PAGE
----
The celebration of the Apostles beckons us again in our time to this vocation. Humanity today is like a stormy sea, swept by whirling currents: of unrest, of anxiety, of fear for its uncertain future. But it also feels gentle and calm breezes which induce hope and trust, which call for faith that the Lord is with us "always, even to the close of the age" (Ibid., 28, 19), and which call too for a harmonious witness of faith, of mutual love and joint action.

3. It is for this reason that, in obedience to the Lordís will, our joint attention is concentrated on prayer, on theological dialogue and deeper study. This unity that the community of the baptized needs today should be untarnished; it should be full and perfect. Hence we need to clear up all the questions which hinder full communion in faith. It seems therefore that the Joint Commission for Dialogue chose aptly when it took as a starting point the study of the sacramentality of the Church and her sacraments. The shared conception of the sacramentality of the Church will give positive support to the whole dialogue. Certainly, the search for unity will in no way mean a search for uniformity. The life of the Church is many-sided. It has aimed - in the course of centuries - to answer as fully as possible to different cultural and spiritual needs, giving full value to the patrimony of the various peoples.

This variety has permeated even liturgical life. When such diversity expresses the same faith, not only is it no obstacle to unity, but it is a valuable complementary manifestation of the inexhaustible Christian mystery.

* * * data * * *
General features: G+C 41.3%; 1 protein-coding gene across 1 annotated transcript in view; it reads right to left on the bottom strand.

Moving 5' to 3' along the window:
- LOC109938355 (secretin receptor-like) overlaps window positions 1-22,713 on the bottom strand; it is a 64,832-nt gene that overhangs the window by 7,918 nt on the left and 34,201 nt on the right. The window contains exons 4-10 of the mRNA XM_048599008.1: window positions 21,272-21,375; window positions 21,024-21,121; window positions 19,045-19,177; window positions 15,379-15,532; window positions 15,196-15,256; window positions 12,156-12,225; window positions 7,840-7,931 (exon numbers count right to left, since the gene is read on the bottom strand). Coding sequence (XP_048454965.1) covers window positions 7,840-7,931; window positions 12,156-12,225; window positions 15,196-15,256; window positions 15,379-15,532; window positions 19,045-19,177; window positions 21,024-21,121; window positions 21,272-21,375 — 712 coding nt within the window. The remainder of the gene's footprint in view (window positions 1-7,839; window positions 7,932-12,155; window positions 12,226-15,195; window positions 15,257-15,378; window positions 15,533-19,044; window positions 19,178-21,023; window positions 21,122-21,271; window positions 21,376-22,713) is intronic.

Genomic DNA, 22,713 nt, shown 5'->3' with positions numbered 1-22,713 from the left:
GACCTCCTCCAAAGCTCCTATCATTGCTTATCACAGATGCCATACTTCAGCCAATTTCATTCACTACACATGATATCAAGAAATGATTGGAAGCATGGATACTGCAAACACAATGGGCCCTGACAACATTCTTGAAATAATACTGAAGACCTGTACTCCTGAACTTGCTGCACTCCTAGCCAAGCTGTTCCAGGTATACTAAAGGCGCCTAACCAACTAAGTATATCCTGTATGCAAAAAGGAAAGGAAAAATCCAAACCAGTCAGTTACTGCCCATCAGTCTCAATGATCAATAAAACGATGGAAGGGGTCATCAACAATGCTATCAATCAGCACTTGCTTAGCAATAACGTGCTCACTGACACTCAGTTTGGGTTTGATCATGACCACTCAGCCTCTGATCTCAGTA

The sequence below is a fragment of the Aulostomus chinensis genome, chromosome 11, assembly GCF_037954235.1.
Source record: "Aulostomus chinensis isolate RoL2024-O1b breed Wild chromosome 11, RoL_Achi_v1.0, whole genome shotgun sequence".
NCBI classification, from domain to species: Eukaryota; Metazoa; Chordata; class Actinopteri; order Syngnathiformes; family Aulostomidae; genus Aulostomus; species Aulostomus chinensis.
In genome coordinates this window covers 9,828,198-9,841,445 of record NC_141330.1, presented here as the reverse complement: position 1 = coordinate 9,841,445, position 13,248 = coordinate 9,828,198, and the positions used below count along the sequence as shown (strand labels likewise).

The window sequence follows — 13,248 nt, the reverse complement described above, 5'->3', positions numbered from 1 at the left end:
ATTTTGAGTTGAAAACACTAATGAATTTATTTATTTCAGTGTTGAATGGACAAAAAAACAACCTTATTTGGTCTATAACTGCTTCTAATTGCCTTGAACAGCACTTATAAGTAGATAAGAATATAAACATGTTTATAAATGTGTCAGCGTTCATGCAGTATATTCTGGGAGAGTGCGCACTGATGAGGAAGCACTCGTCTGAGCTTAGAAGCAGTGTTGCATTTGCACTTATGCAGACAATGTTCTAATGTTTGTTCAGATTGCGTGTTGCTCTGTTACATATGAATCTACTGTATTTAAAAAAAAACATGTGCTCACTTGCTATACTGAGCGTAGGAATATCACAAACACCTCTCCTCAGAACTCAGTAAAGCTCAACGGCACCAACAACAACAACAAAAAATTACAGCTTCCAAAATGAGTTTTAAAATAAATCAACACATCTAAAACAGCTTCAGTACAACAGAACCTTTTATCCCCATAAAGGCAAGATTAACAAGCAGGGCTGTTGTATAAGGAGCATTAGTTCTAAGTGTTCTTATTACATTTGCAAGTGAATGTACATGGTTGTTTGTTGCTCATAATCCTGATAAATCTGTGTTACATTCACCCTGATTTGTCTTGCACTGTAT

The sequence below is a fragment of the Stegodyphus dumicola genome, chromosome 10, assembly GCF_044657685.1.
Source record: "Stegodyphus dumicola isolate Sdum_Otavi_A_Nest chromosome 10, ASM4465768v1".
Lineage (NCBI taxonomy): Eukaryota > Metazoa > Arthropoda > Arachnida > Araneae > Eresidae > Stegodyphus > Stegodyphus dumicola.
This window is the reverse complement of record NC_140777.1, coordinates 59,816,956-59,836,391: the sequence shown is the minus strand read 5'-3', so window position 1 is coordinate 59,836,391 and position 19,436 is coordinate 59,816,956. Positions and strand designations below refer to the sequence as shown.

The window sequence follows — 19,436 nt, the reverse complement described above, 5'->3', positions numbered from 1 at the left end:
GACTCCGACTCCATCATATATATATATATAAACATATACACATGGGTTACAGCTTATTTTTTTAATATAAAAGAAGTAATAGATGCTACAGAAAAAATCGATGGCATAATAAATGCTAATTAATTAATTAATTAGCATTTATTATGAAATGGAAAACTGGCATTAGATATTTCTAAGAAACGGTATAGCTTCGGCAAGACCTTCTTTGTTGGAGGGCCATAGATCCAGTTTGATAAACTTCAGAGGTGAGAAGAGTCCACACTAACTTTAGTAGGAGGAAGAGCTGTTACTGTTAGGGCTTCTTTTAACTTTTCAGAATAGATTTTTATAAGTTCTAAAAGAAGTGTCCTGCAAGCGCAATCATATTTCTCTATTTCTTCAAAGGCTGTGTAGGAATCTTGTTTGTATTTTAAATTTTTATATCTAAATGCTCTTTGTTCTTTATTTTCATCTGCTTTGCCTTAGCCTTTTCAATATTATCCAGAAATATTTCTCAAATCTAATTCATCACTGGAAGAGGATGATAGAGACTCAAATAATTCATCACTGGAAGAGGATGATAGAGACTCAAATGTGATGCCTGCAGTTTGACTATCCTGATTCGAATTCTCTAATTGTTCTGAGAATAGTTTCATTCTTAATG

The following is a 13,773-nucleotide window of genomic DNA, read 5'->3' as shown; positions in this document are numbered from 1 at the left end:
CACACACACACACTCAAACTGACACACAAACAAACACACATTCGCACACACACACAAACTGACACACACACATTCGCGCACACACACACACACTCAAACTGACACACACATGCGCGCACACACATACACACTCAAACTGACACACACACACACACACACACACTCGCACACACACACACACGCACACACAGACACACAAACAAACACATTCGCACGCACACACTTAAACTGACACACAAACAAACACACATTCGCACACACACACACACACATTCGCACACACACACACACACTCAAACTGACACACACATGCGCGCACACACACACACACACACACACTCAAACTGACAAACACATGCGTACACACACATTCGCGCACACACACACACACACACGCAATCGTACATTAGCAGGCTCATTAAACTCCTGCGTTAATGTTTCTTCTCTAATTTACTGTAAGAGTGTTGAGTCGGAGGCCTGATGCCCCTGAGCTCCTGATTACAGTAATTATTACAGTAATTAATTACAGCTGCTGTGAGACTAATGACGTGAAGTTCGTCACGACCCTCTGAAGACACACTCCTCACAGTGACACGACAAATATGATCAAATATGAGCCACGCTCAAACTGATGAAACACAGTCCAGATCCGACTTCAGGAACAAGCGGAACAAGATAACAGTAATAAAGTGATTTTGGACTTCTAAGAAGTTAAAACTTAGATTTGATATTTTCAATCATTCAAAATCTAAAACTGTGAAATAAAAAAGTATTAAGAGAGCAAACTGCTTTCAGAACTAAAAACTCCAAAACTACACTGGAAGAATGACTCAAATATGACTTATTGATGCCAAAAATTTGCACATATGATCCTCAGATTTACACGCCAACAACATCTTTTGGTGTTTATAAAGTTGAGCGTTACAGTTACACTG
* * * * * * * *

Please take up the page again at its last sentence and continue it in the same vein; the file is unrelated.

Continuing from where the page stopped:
All this enriches dialogue, emphasizing everything that is compatible with unity, the better to face and resolve any doctrinal difficulty.

Such an aim calls for the participation of everybody, especially in prayer which should be fervent and unceasing. Many times we have called for the prayers of all Catholics for this dialogue. I am sure that the same call has been made to the Orthodox faithful.

4. A sound and really fruitful continuation of the theological dialogue will need to be supported by that wider dialogue which we call the dialogue of charity. Fraternal relations between our Churches are being intensified, and so also should be encounters between our respective faithful, as well as practical collaboration and, in certain circumstances, mutual pastoral care, disinterested and open-hearted. Mutual love, candid dialogue to bring out the whole truth, and steadily closer contacts, will bring Catholics and Orthodox to full communion of faith within a variety of liturgical, disciplinary, spiritual and theological traditions.

Those holy Apostles, the brothers Peter and Andrew, sustain us by their intercession. They have given us a decisive example: "Immediately they left their nets and followed him". To listen to the Word of God is the decisive factor in our journey together towards full unity.

This joint prayer for the Feast of SS. Peter and Paul and this fraternal encounter are signs of our shared will to follow the Lord in the present and the future. "To him be the glory both now and to the day of eternity. Amen" (2 Petr. 3, 18).

 

© Copyright 1984 -  Libreria Editrice Vaticana